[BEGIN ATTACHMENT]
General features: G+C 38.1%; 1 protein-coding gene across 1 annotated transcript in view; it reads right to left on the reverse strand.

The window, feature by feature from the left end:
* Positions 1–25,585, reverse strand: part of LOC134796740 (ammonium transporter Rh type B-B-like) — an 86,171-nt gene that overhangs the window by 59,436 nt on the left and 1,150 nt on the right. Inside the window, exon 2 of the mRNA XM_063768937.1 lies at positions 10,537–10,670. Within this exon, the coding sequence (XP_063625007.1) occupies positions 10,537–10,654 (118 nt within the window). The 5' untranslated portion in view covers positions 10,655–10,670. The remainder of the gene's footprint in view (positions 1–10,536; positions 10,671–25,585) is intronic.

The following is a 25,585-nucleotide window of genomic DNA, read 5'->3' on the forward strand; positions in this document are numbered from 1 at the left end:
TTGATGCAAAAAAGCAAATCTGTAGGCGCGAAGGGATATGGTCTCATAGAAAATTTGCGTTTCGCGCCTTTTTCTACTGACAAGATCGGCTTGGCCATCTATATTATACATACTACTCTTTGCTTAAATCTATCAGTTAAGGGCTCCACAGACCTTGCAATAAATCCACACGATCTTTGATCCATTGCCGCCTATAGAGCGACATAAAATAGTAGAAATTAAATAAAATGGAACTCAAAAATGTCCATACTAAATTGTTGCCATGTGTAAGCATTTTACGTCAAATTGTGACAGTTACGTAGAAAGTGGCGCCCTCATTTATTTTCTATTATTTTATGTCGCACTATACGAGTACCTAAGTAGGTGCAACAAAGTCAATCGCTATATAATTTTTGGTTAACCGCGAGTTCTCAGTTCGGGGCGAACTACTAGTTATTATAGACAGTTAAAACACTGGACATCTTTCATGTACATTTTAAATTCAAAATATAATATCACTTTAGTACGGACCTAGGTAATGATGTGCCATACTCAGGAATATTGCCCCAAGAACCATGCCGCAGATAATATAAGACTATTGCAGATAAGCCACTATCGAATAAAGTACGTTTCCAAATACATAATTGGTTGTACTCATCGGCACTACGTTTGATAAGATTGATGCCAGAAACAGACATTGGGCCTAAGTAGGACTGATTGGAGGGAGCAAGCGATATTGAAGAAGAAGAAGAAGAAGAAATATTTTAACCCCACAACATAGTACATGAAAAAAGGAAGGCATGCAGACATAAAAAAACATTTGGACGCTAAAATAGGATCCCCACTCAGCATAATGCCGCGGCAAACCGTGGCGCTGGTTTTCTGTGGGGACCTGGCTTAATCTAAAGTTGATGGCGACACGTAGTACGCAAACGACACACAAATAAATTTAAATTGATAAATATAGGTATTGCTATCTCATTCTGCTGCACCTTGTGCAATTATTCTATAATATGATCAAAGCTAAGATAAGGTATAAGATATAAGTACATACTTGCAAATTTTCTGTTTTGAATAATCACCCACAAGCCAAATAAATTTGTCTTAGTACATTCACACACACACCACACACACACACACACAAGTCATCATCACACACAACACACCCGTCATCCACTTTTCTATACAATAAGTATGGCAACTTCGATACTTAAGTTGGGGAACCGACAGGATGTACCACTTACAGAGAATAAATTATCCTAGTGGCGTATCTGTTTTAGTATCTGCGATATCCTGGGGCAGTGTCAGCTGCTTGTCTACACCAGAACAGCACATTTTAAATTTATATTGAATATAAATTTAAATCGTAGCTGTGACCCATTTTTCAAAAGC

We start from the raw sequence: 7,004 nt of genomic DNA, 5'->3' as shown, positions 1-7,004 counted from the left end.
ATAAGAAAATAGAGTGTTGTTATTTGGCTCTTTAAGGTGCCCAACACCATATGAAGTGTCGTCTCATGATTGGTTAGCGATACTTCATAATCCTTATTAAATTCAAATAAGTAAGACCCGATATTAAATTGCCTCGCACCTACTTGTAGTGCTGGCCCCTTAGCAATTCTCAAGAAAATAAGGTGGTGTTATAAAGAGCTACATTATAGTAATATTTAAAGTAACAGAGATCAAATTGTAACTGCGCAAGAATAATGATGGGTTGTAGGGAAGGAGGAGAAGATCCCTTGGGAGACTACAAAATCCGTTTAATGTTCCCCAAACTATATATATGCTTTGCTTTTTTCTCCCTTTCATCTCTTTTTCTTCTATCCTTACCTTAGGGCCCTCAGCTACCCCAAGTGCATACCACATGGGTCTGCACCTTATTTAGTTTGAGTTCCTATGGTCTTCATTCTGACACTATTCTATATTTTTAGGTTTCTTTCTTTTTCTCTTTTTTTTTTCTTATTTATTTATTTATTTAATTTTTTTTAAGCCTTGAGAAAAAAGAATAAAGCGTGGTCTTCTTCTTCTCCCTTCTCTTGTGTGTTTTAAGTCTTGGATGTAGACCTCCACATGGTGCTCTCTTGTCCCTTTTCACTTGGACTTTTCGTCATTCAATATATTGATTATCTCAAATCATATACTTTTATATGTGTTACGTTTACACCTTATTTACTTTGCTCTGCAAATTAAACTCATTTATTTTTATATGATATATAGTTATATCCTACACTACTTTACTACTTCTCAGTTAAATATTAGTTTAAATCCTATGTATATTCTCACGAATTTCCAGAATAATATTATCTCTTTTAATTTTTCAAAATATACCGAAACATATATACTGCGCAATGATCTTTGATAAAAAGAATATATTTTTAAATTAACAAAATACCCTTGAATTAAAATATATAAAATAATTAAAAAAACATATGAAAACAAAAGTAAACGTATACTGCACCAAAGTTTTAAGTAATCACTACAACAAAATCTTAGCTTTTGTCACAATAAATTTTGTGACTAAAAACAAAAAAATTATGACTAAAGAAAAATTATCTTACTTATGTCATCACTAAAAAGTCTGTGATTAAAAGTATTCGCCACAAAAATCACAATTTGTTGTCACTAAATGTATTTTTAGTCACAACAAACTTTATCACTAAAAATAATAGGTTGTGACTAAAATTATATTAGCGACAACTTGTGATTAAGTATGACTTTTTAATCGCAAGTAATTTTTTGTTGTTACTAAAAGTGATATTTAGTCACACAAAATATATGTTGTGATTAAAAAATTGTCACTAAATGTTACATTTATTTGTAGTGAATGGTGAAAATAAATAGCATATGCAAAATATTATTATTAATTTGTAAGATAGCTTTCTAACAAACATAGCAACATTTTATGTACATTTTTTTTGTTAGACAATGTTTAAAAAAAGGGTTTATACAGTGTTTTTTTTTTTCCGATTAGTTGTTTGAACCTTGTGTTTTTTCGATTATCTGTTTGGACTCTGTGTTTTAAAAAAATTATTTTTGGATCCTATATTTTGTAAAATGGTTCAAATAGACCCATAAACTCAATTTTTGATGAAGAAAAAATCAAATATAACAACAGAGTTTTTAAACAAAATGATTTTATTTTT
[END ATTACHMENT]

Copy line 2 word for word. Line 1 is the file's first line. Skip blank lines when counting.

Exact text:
The window, feature by feature from the left end: